In 1973, six years before she was found dead in her car – the result of a "probable suicide", according to a Paris coroner – Truffaut tried to cast her in his paean to the movies, Day for Night; for reasons that remain a mystery, he couldn't get in contact with her. He was certainly smitten by what he saw in Bonjour Tristesse. He wrote in 1958: "When [Seberg] is on screen you can't look at anything else. Her every movement is graceful, each glance is precise. The shape of her head, her silhouette, her walk, everything is perfect; this kind of sex appeal hasn't been seen on the screen."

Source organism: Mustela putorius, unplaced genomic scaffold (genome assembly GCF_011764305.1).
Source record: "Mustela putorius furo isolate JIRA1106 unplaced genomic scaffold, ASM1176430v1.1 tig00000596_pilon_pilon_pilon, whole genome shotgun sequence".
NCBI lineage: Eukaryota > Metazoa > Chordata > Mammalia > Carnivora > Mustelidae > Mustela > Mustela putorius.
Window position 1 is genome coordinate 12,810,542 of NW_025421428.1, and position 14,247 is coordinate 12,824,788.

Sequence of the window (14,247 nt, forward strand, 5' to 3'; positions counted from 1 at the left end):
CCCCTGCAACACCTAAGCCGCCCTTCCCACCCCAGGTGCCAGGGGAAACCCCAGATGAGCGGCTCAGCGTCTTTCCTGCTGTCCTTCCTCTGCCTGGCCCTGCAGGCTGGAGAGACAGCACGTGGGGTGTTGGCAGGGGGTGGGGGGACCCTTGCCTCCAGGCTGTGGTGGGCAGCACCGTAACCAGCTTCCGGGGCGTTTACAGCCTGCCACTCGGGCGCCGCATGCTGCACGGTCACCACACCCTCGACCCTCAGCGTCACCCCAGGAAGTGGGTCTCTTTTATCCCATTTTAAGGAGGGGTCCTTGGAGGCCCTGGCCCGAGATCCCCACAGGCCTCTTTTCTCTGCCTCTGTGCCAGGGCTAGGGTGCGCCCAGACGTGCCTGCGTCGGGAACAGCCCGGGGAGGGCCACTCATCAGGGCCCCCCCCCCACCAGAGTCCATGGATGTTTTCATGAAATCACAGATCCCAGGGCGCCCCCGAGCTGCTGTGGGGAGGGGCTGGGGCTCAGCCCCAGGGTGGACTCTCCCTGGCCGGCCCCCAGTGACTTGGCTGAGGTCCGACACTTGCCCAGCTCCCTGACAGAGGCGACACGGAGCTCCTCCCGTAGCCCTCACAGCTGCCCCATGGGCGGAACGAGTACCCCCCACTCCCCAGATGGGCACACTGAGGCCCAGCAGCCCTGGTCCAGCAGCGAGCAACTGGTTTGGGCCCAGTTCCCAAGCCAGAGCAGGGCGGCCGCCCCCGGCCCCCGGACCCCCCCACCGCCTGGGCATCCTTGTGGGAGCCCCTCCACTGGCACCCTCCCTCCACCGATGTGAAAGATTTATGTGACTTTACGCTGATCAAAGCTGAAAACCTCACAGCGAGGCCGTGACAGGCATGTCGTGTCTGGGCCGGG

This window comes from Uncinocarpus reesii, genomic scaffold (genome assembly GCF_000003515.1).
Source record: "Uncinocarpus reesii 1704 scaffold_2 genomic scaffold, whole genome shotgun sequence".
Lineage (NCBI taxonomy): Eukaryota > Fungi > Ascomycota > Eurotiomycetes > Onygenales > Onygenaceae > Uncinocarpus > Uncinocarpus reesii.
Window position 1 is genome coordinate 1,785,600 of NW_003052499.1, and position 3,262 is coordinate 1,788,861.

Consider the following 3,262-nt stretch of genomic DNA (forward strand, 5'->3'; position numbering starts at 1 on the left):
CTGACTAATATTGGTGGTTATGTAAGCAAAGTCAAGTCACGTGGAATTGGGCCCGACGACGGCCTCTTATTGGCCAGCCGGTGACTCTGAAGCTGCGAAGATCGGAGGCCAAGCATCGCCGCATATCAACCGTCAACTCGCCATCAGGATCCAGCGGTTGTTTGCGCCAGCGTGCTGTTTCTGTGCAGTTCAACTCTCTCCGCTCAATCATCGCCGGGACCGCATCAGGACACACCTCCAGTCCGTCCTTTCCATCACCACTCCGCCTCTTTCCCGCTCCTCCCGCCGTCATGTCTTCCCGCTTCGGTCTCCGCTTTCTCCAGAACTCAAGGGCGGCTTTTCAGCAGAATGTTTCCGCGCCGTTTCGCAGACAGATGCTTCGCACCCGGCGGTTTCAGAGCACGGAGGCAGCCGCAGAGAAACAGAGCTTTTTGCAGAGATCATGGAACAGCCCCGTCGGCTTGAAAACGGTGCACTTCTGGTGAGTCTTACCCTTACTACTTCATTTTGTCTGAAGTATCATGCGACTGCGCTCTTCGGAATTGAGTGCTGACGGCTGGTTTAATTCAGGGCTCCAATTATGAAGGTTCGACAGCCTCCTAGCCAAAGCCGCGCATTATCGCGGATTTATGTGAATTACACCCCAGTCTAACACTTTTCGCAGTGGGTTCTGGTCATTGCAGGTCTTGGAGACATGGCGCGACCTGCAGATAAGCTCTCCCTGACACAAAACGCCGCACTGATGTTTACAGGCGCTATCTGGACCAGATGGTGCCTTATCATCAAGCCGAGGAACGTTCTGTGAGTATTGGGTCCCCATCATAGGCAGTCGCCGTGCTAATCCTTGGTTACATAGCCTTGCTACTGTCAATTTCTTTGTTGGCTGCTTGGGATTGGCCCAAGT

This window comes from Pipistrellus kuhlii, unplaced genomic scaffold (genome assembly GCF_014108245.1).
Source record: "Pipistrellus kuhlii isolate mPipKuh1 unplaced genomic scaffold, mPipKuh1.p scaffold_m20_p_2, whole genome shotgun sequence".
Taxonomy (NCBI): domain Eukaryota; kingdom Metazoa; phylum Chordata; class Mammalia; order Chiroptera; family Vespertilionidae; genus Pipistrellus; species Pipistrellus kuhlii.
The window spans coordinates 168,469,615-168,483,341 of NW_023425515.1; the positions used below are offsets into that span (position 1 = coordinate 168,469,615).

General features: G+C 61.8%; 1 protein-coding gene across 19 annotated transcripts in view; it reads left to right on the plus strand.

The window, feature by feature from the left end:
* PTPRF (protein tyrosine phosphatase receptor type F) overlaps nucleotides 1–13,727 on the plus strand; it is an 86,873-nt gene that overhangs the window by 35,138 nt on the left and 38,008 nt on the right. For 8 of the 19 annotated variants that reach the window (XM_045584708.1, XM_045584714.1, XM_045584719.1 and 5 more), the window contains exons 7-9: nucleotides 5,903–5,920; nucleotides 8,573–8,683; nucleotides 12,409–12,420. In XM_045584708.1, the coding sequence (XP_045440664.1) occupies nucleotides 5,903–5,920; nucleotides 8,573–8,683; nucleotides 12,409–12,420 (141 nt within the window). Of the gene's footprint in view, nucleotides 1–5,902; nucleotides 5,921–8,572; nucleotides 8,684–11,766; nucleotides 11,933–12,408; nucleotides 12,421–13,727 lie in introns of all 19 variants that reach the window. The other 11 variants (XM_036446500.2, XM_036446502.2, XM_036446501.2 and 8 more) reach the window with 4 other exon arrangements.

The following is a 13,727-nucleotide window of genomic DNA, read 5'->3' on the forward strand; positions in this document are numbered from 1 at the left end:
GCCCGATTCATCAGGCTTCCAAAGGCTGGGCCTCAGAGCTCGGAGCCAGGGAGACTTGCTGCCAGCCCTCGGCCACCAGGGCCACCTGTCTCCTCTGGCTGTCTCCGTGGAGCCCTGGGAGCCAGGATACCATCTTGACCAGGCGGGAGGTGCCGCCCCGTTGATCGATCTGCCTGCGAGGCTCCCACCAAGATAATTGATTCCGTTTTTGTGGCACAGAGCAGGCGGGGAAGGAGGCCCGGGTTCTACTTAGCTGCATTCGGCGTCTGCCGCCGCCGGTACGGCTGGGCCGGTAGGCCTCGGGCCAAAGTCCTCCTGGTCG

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...she has an anxious halo that bespeaks a reservoir of tremendous instability barely held in check: the specter of drug problems, emotional difficulties, dangerous liaisons. [Nathalie] Richard brings a fascinating bifurcated quality to this woman, impish yet cynical and almost terrifyingly vulnerable once you get past her seen-it-all facade: in her fierce not-quite androgyny, she seems to bring other scarred worlds to bear on the movie, to anchor its lightness in underground passions, perils, ambiguity. She isn't quite like anyone else in the movie, or the movies themselves -- Richard's so much quicker than a Jean Seberg or Anna Karina, as if channeling Martina Navratilova's reflexes through memories of the heroines of half a dozen Big Star songs. -- Howard Hampton. "The Strange Case of Irma Vep." In Olivier Assayas, ed. Kent Jones (Wien: SYNEMA, 2012), 108.